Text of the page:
When the Bay Area Metropolitan Transportation Commission proposed to require big companies to have their employees work from home at least 60% of the time by 2035 to ease traffic congestion and cut greenhouse gas emissions, business leaders and lawmakers revolted. They expressed fears that such a law would make many Silicon Valley companies set up shop somewhere else.

This incident suggests that even leading-edge tech companies aren’t sold on the idea that physical workspaces won’t continue to form an integral part of their future work cultures.

“No. I don’t see any positives,” Netflix CEO Reed Hastings told The Wall Street Journal when asked whether he sees any benefits in having his employees work from home. Netflix’s model of corporate teamwork just cannot be replicated in a virtual setting.

Studies have shown that people working together in the same room solve problems more efficiently than remote collaborators. The same studies also suggest that remote work arrangements can erode team cohesion.

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Culture Counts

A strong corporate culture takes years to build. Understandably, some companies fear that they won’t be able to sustain the same corporate vibe under these radically changed circumstances. Let’s face it: The spontaneity and depth of connection of a physical workspace does not transfer 1-1 to an online environment.

An increase in productivity (which remote work seems to boost) is a good thing – but perhaps not at the price of seeing a company’s social capital erode.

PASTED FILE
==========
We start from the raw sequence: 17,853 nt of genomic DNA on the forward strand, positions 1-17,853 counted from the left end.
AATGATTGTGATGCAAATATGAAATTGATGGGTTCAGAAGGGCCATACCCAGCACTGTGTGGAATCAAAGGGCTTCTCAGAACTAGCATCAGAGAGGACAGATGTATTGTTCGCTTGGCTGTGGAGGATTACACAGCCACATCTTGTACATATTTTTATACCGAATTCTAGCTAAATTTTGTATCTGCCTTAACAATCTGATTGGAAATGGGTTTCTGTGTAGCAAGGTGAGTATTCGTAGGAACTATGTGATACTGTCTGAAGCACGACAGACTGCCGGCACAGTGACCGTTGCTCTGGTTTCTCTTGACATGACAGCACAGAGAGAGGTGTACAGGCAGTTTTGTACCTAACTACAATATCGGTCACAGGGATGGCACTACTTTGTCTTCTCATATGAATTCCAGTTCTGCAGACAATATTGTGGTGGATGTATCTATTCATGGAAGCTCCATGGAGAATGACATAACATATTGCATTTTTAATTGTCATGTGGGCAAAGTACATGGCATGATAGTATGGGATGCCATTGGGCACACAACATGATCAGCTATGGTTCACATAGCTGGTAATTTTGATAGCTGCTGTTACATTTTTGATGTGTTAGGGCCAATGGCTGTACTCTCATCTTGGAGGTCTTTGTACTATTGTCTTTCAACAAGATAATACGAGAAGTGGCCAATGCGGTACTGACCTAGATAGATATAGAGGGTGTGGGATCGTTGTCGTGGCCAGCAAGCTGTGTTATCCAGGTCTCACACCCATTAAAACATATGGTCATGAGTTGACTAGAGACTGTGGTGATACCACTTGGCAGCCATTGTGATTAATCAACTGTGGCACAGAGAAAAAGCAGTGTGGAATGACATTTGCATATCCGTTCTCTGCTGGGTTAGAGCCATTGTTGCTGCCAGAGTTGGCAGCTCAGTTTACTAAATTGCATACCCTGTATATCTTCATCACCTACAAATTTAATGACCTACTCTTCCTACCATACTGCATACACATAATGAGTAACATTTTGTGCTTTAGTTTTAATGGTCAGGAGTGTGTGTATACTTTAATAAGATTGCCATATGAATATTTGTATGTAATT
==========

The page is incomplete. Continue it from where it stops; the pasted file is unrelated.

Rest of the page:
Productivity is easy to measure – but that should not make it the only yardstick by which to judge how well a company is doing. Meanwhile, creativity and innovative thinking are harder to quantify but indispensable aspects of a company’s long-term success.

“Be on the lookout of what is lost,” Microsoft CEO Satya Nadella warned in an interview with The New York Times. He cautions leaders not to “replace one dogma with another” and to think deeply and carefully about what their goals and objectives in the new work environment are.

The spontaneity and depth of connection of a physical workspace does not transfer 1-1 to an online environment.

The notion that productivity can’t and shouldn’t be the end-all of a 21st-century business matches the sentiment expressed by an increasing number of business leaders. The 2019 Business Roundtable Statement on the Purpose of a Corporation is a case in point. In the pledge, the leaders of America’s largest corporations call upon organizations to “engage all […] stakeholders” and create value that benefits everyone – including employees and local communities.

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It’s high time for companies to adopt a stakeholder-centric business model.

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Sean Blanda thereby calls for a new emphasis on “localism”: a commitment by companies to sustain the amenities that make a community a good place to live. This also includes taking active steps to enable employees who want to work in a physical office setting to do so. A case in point is childcare: Offering childcare at their facilities or lobbying governments to offer childcare subsidies to working parents are ways in which companies can enable employees to make the choice between remote and office-based working a genuine one.

A company’s dedication to employee well-being and development, an inclusive and supportive work environment, and its commitment to corporate social responsibility are all aspects employees are looking for in a company. To attract the best talent, companies must check these boxes first. Whether these parameters can best be met in an all-virtual, in-office or hybrid work environment is for every company – and employee – to decide on their own. Yet some of the pushback against a remote work future comes from the fear that this choice may no longer be there for white-collar workers in certain job sectors. And this would negatively impact employee well-being and motivation over the long term – as well as jeopardize a company’s ability to sustain a lively and innovative work culture.